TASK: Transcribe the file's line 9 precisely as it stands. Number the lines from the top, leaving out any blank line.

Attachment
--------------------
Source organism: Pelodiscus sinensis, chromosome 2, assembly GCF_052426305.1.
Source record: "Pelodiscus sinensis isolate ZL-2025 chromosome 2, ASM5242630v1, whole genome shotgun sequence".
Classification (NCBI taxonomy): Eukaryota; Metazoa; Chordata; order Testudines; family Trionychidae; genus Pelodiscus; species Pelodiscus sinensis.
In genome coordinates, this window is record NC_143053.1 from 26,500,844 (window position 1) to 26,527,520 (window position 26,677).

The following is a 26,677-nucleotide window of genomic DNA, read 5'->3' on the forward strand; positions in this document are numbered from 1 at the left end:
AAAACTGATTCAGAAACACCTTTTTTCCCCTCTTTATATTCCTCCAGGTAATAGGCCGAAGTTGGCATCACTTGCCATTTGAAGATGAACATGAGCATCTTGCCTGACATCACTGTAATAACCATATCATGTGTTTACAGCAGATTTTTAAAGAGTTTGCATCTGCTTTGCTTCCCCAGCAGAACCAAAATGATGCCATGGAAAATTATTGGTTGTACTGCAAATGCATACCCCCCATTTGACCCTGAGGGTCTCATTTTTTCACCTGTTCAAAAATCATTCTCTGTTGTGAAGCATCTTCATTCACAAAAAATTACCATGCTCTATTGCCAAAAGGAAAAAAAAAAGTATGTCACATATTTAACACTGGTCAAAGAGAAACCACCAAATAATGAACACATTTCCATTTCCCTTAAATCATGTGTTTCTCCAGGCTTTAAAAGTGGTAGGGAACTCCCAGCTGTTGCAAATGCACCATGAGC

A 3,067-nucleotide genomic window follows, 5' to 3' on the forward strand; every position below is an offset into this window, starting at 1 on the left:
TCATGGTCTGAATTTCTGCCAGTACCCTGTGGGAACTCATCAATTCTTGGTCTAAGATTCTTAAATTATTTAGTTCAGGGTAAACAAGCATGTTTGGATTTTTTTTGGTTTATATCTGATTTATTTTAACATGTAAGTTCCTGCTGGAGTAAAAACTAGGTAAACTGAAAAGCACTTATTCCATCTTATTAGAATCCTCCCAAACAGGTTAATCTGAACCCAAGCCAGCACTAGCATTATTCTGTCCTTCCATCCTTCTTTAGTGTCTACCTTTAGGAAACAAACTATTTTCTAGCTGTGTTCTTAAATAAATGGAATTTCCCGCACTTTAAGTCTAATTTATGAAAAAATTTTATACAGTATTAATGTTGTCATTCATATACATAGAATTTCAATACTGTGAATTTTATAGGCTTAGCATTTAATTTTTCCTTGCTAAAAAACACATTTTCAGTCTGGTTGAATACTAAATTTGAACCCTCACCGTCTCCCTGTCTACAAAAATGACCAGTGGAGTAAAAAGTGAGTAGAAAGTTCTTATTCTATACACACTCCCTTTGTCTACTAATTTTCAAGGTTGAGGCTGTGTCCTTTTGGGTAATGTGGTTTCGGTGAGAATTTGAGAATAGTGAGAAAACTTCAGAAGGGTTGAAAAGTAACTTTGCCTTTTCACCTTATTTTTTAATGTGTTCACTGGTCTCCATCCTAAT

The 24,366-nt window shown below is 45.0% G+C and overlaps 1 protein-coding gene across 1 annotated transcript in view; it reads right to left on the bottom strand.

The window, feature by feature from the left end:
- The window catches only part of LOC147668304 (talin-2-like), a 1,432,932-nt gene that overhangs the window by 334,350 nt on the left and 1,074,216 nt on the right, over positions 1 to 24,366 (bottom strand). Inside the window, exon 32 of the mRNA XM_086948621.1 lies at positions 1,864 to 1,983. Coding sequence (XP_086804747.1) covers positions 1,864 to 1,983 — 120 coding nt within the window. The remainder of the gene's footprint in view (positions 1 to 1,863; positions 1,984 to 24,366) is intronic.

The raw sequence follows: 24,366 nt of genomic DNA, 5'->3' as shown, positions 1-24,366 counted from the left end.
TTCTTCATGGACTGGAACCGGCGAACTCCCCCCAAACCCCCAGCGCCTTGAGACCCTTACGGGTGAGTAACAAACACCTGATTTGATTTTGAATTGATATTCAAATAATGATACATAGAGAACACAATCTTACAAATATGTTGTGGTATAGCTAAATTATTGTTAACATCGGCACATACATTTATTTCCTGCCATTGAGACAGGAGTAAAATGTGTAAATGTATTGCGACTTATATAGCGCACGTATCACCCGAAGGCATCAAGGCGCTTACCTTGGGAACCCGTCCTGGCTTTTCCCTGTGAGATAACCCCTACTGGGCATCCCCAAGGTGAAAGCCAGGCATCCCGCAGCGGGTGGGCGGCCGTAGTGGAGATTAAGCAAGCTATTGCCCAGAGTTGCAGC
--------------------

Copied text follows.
The 24,366-nt window shown below is 45.0% G+C and overlaps 1 protein-coding gene across 1 annotated transcript in view; it reads right to left on the bottom strand.